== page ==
In the evenings we sat around the campfire, sharing stories and poetry, discussing our reality, singing and dancing, telling each other horrifically awful jokes, sleeping under the full moon. We would climb one of the largest dunes for sunset and I would hang off of one side upside down, resulting in the birth of my tribe name, fruit bat. It is difficult to encapsulate the essence of the sun rising into the earth, with the moon setting into the sky, wisps of clouds like waves of an ocean below. It is for these moments that I realise why I love to travel; I yearn to enjoy all that the world has to offer.
The food was heavenly, even though it was exactly the same every single day, breakfast, lunch and supper. We broke our fast with bread dipped in olive oil, flavoured with salt and cumin. For lunch we ate harira, a Moroccan broth with rice, accompanied by bread, dates, oranges and peanuts. There were also some scary wafer things that you either loved or detested. We devoured chicken tagine for dinner, which remarkably seemed to taste even better each night. It was difficult to stop oneself from having multiple helpings, one night I found that I had had five helpings, possibly more.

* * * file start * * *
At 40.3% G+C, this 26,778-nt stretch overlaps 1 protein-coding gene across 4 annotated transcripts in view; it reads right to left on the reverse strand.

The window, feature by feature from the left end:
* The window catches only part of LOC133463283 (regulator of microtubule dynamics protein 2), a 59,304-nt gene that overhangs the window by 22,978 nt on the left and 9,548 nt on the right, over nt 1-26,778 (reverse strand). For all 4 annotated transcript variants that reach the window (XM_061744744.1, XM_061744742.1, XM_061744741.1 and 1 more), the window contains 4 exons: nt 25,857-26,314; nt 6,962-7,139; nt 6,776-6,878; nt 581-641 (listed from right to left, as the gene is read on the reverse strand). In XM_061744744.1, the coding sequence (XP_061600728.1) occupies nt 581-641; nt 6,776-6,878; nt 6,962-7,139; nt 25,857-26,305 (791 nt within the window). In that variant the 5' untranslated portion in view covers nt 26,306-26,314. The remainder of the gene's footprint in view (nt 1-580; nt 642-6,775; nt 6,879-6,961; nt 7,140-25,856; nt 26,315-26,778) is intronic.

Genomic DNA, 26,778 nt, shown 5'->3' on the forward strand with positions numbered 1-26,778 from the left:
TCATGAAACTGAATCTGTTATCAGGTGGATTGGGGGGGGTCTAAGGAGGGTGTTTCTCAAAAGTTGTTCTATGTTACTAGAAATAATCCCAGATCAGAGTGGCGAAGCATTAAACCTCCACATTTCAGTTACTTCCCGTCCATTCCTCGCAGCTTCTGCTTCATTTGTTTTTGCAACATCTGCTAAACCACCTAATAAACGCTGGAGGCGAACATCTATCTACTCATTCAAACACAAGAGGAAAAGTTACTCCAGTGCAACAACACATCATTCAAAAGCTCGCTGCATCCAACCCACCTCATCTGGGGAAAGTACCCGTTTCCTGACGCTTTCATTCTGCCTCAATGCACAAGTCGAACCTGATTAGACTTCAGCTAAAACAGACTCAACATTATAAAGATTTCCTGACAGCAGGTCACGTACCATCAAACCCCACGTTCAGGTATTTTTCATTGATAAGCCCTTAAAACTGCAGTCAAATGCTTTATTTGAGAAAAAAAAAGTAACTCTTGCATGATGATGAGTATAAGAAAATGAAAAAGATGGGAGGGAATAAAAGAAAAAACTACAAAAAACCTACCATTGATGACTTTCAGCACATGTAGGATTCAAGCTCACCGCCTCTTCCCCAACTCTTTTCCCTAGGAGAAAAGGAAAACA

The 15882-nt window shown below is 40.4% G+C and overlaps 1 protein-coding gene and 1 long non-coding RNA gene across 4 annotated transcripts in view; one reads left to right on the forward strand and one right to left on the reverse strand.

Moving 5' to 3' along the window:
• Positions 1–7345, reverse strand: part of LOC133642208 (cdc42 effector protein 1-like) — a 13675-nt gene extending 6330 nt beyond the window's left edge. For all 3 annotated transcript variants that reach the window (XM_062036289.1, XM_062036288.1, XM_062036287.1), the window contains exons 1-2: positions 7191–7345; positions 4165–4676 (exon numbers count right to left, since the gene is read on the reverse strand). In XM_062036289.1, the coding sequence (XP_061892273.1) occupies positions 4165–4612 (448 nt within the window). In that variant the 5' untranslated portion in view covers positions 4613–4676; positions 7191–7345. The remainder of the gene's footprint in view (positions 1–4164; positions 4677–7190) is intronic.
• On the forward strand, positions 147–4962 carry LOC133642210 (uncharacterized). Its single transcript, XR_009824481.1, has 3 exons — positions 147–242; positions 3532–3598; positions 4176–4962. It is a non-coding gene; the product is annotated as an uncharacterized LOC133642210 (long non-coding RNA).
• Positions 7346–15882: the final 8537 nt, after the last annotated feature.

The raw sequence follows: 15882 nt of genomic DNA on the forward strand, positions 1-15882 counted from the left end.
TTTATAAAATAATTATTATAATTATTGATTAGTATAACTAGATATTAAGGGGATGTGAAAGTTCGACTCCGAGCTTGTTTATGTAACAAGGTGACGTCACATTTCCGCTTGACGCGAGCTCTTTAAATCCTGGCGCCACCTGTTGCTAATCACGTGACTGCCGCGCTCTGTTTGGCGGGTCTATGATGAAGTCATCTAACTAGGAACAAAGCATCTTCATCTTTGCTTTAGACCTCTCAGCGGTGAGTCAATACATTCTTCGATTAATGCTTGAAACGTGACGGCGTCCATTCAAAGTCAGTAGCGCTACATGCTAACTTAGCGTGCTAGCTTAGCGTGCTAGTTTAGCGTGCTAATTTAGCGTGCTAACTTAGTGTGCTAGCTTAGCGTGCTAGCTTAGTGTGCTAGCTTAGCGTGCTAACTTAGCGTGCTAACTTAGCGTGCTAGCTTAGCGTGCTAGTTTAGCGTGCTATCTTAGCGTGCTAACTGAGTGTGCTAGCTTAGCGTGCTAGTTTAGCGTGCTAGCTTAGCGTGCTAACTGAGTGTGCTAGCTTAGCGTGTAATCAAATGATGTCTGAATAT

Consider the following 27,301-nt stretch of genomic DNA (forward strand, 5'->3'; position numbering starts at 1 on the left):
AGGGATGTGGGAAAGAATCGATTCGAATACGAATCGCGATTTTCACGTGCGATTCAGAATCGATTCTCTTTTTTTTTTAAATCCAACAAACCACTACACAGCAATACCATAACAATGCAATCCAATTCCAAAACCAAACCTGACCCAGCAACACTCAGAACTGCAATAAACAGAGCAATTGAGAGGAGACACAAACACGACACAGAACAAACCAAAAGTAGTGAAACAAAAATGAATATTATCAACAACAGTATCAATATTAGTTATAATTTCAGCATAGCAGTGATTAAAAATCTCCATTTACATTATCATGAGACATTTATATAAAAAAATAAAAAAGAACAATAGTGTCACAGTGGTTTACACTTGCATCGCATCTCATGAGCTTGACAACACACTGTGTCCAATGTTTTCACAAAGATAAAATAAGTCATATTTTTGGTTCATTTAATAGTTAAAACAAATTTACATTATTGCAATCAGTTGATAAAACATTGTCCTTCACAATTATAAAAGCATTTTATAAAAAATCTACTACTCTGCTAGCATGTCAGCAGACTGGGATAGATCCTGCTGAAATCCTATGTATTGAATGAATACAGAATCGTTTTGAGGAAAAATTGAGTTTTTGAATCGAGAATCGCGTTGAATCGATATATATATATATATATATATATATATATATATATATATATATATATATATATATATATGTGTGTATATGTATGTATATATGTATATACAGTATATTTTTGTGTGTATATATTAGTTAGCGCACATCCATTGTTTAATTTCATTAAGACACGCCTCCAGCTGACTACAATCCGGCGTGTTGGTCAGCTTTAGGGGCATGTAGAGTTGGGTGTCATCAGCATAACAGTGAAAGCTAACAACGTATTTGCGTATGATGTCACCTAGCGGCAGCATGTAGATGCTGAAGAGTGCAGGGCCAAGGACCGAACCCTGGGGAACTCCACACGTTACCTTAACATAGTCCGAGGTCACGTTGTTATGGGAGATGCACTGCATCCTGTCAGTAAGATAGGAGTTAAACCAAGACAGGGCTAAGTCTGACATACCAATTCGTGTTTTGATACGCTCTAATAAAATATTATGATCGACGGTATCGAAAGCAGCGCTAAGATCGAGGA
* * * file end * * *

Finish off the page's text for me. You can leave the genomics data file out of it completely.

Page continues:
It was energising to be around such positive people, yes we all have our own sufferings of course, but everyone was living in the present, in a state of such presence, which was very refreshing. Rather than being stuck on repeat, using the past as an excuse, a way to justify how we are now. I will likely have sand stuck in my hair for a few more weeks at least, reminding me of an experience which already feels like an age ago. Apart from the affirmation that the world is filled with phenomenal people, I also realised how terrifying it is to really look into someone’s eyes whilst conversing. This is something that I hope to work and improve on.
We couldn’t believe it when on the last day it began to rain, an incredibly rare occurrence. It rained throughout lunch, and halted just before supper time, how thoughtful of it. Consequently, the next day we were graced with a magnificent sight. The sun shone for our walk out of the desert, the dunes a vivid glowing orange, still damp from the rain. Contours were highlighted by drier parts, creating stunning contrasts as far as the eye could see.
Some of us stayed an extra night back in Hassilabied before taking the 12 hour bus back to Marrakech. The clouds drew in yet again, lightning blazed in the distance, exaggerated by the fact that temporarily there was no electricity where we were staying. We were unexpectedly in for a delightful treat when some Berbers began to drum and strum. One by one we were enticed to dance, the beat inescapable, despite exhaustion. We felt ecstatic, a relief to dance on solid ground again. On the return journey we encountered snow sprinkled on the ground amidst palm trees; sandstorms whilst eating scrumptious berber omelette; rain and mist so thick that the guy driving the car in front had his head stuck out of the window.